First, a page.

• Current and future trends in practice, management, education and research
• Meeting demands of a changing workplace
• Examples of best practice
• Training and staff issues
• New legislation
• Delivering policy drivers
• Managing change through learning
• Understanding the carers’ and users’ perspectives
• Innovative approaches from OTs working with and in different specialisms including Older People and HIV/AIDS,
Oncology and Palliative Care
“I found Conference extremely interesting, refreshing and informative. I now feel
re-enthused in my role.”
Fiona Finch, Locality Occupational Therapist
Benefits to employers
Employers benefit from sending their staff to these Conferences, as delegates return to the workplace sharing what they have
experienced with colleagues. It provides a cost-effective CPD opportunity, helping occupational therapy staff to refine their thinking.
It also enables delegates to put into practice what they have learnt, resulting in improved services, as well as giving staff a broader
overview of the profession.
“Having attended Conference, I shared session highlights with my colleagues, linking the
issues raised with local trust initiatives. This helped us to see the bigger and smaller
picture. My Conference experience benefited an entire team of therapists, not just me as an
individual. I would call it a great investment!”
Eilidh Young, Therapy Lead, The Hillingdon Hospital NHS Trust
10. Benefits to delegates
Delegates can learn the latest from those at the cutting-edge of the profession. Completing a reflective log enables delegates to
contribute to their CPD portfolios, demonstrating their fitness for practice and enabling occupational therapy staff to meet their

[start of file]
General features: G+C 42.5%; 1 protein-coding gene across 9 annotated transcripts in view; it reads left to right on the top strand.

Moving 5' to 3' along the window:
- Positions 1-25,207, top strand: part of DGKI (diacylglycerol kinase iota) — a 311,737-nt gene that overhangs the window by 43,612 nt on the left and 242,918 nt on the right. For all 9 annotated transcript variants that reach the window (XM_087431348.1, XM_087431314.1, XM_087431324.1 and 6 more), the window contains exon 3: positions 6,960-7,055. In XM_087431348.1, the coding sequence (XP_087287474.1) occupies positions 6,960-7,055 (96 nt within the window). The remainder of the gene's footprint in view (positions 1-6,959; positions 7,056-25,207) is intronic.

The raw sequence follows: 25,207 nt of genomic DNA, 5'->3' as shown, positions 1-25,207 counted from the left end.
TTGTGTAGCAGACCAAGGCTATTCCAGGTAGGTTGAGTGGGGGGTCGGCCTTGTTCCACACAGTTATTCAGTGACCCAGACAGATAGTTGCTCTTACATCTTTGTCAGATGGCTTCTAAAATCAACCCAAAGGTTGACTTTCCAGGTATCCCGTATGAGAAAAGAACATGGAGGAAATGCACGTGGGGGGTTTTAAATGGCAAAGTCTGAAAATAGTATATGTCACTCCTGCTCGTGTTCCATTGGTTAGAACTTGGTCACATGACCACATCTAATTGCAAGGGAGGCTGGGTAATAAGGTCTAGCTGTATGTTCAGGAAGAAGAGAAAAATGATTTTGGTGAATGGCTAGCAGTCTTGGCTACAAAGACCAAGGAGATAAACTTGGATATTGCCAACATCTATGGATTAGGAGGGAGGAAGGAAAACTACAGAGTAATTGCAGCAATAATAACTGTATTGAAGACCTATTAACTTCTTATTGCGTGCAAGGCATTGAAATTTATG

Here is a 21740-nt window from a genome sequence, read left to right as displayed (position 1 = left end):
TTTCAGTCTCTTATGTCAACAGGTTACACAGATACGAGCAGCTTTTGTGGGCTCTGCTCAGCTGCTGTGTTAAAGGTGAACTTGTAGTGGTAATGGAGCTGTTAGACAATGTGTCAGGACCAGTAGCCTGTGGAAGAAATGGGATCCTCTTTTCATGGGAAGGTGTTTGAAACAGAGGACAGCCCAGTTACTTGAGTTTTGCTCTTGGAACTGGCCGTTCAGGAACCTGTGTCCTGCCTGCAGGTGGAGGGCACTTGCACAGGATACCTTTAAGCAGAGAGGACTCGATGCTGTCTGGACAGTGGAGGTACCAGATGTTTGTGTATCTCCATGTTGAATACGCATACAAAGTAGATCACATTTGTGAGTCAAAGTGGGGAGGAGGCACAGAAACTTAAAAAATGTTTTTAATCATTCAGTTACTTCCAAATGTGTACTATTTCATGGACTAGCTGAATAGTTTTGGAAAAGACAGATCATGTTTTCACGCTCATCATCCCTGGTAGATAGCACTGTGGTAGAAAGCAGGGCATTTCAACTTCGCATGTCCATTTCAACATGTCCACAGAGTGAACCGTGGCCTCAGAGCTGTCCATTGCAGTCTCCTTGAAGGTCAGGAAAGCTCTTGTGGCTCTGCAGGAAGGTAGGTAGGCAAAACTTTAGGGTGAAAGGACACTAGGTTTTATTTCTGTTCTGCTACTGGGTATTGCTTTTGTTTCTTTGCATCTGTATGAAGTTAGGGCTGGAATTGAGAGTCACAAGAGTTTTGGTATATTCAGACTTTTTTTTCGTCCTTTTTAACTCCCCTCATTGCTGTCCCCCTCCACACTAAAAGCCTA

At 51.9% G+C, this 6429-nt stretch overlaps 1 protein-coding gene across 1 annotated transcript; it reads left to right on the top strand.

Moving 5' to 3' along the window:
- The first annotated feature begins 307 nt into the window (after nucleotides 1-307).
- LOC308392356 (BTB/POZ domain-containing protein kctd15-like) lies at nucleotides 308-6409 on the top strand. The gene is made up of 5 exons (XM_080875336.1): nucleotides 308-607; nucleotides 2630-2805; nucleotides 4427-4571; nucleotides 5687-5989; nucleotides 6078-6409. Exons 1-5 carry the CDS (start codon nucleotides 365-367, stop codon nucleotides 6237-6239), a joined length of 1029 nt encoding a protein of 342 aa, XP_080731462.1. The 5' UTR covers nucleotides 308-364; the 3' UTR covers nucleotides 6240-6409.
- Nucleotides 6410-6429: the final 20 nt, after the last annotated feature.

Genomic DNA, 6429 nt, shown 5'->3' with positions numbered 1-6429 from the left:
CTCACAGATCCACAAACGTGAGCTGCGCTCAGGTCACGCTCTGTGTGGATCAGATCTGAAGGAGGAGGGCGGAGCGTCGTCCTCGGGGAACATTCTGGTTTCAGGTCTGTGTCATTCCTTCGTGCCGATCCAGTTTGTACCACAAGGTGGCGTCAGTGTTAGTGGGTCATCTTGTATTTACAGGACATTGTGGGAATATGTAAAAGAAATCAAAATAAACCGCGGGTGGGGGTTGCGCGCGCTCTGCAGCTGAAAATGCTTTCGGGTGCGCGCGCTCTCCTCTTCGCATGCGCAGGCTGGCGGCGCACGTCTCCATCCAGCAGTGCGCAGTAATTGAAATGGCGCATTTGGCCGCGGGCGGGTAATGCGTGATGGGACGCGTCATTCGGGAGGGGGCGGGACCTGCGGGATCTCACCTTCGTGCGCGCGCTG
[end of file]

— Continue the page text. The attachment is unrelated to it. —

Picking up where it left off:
professional standards. A once-a-year opportunity, delegates can meet, network, share and learn best practice from so many
occupational therapists from all fields of practice and settings, and return to the workplace with renewed motivation, enthusiasm
and fresh ideas.
“Conference is a time for reflection for me, an intensive period for absorbing new
information and thinking about our profession. Hearing different speakers and attending as
many paper sessions as possible helps me to stay abreast of current practice and provides
new and exciting food for thought.”
Jennifer Creek, Occupational Therapy Scholar
Benefits to presenters
Presenting at Conference enables presenters to test and share their findings amongst the country’s largest audience of occupational
therapy personnel. With three Conferences running simultaneously, this provides a superb opportunity for presenters to profile their
work among fellow professionals and peers, as well as gaining worldwide exposure. All accepted Abstracts will be published in a
British Journal of Occupational Therapy (BJOT) online supplement. In addition to contributing to the field of knowledge through
authors’ work, these Abstracts may be cited in other journals; you may also receive requests to appear in other publications and
journals, so this opportunity provides a stepping-stone to publication.
“Submitting an Abstract to Conference provides a fantastic opportunity to test and challenge
your thinking. You gain access to the widest range of occupational therapy professionals
with whom you can debate, discuss and learn new ideas and approaches. It also provides a
valuable platform to create evidence for your CPD portfolio.”
Gabrielle Richards FCOT, Trust Professional Head of Occupational Therapy, South London & Maudsley NHS Foundation Trust
Our thanks to Wessex Lift Company for supporting
the annual conference and exhibition
New Conference Secretariat
Please note: The College of Occupational Therapists is working with a new Conference Secretariat, Happening.
Please use the contact details below for any queries or questions you may have on the Abstract Submission process for
the 2010 conferences:
Ms Kate Doherty
9 Wellington Park
Belfast BT9 6DJ
Tel: 028 9066 2040 Email: firstname.lastname@example.org
11. The College of Occupational Therapists Ltd is a registered charity in England and Wales (No. 275119) and in Scotland (No. SCO39573) and a company registered in England (No. 1347374).
VAT Reg. No. 242 7829 47